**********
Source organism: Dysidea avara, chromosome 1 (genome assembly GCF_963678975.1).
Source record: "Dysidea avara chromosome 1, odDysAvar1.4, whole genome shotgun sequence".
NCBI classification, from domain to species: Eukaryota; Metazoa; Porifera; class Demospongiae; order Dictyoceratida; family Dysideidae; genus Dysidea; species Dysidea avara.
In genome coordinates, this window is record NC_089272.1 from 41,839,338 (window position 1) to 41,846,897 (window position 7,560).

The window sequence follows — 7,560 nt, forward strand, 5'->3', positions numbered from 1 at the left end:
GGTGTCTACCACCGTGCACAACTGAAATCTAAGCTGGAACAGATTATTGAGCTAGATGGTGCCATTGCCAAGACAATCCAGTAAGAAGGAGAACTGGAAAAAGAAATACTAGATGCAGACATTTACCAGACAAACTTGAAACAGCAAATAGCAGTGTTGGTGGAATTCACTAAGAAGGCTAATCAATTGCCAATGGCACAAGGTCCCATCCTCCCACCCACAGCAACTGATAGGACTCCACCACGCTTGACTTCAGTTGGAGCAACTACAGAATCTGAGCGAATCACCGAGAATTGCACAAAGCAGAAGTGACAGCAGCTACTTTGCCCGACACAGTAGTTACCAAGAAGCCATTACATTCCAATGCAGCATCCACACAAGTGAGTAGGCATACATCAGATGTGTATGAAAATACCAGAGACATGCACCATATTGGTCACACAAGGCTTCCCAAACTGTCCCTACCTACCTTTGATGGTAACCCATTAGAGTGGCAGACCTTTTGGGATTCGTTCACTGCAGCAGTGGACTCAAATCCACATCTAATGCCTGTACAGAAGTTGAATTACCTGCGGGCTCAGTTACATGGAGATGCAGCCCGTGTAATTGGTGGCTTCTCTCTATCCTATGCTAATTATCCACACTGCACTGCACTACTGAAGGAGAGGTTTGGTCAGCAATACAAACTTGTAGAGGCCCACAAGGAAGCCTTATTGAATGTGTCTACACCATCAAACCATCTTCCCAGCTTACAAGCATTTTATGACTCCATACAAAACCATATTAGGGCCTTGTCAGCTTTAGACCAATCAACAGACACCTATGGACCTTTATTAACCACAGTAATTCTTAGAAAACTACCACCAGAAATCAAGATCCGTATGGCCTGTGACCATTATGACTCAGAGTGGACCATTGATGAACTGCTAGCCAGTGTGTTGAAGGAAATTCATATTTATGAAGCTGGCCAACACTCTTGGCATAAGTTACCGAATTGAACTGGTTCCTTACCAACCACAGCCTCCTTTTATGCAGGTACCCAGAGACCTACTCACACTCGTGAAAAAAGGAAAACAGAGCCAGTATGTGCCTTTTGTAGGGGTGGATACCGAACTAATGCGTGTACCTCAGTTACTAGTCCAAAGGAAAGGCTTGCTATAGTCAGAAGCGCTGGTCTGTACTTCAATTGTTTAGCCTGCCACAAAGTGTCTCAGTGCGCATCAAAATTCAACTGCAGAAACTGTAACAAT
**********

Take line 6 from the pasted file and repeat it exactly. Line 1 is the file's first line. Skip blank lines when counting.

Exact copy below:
GGTGTCTACCACCGTGCACAACTGAAATCTAAGCTGGAACAGATTATTGAGCTAGATGGTGCCATTGCCAAGACAATCCAGTAAGAAGGAGAACTGGAAAAAGAAATACTAGATGCAGACATTTACCAGACAAACTTGAAACAGCAAATAGCAGTGTTGGTGGAATTCACTAAGAAGGCTAATCAATTGCCAATGGCACAAGGTCCCATCCTCCCACCCACAGCAACTGATAGGACTCCACCACGCTTGACTTCAGTTGGAGCAACTACAGAATCTGAGCGAATCACCGAGAATTGCACAAAGCAGAAGTGACAGCAGCTACTTTGCCCGACACAGTAGTTACCAAGAAGCCATTACATTCCAATGCAGCATCCACACAAGTGAGTAGGCATACATCAGATGTGTATGAAAATACCAGAGACATGCACCATATTGGTCACACAAGGCTTCCCAAACTGTCCCTACCTACCTTTGATGGTAACCCATTAGAGTGGCAGACCTTTTGGGATTCGTTCACTGCAGCAGTGGACTCAAATCCACATCTAATGCCTGTACAGAAGTTGAATTACCTGCGGGCTCAGTTACATGGAGATGCAGCCCGTGTAATTGGTGGCTTCTCTCTATCCTATGCTAATTATCCACACTGCACTGCACTACTGAAGGAGAGGTTTGGTCAGCAATACAAACTTGTAGAGGCCCACAAGGAAGCCTTATTGAATGTGTCTACACCATCAAACCATCTTCCCAGCTTACAAGCATTTTATGACTCCATACAAAACCATATTAGGGCCTTGTCAGCTTTAGACCAATCAACAGACACCTATGGACCTTTATTAACCACAGTAATTCTTAGAAAACTACCACCAGAAATCAAGATCCGTATGGCCTGTGACCATTATGACTCAGAGTGGACCATTGATGAACTGCTAGCCAGTGTGTTGAAGGAAATTCATATTTATGAAGCTGGCCAACACTCTTGGCATAAGTTACCGAATTGAACTGGTTCCTTACCAACCACAGCCTCCTTTTATGCAGGTACCCAGAGACCTACTCACACTCGTGAAAAAAGGAAAACAGAGCCAGTATGTGCCTTTTGTAGGGGTGGATACCGAACTAATGCGTGTACCTCAGTTACTAGTCCAAAGGAAAGGCTTGCTATAGTCAGAAGCGCTGGTCTGTACTTCAATTGTTTAGCCTGCCACAAAGTGTCTCAGTGCGCATCAAAATTCAACTGCAGAAACTGTAACAAT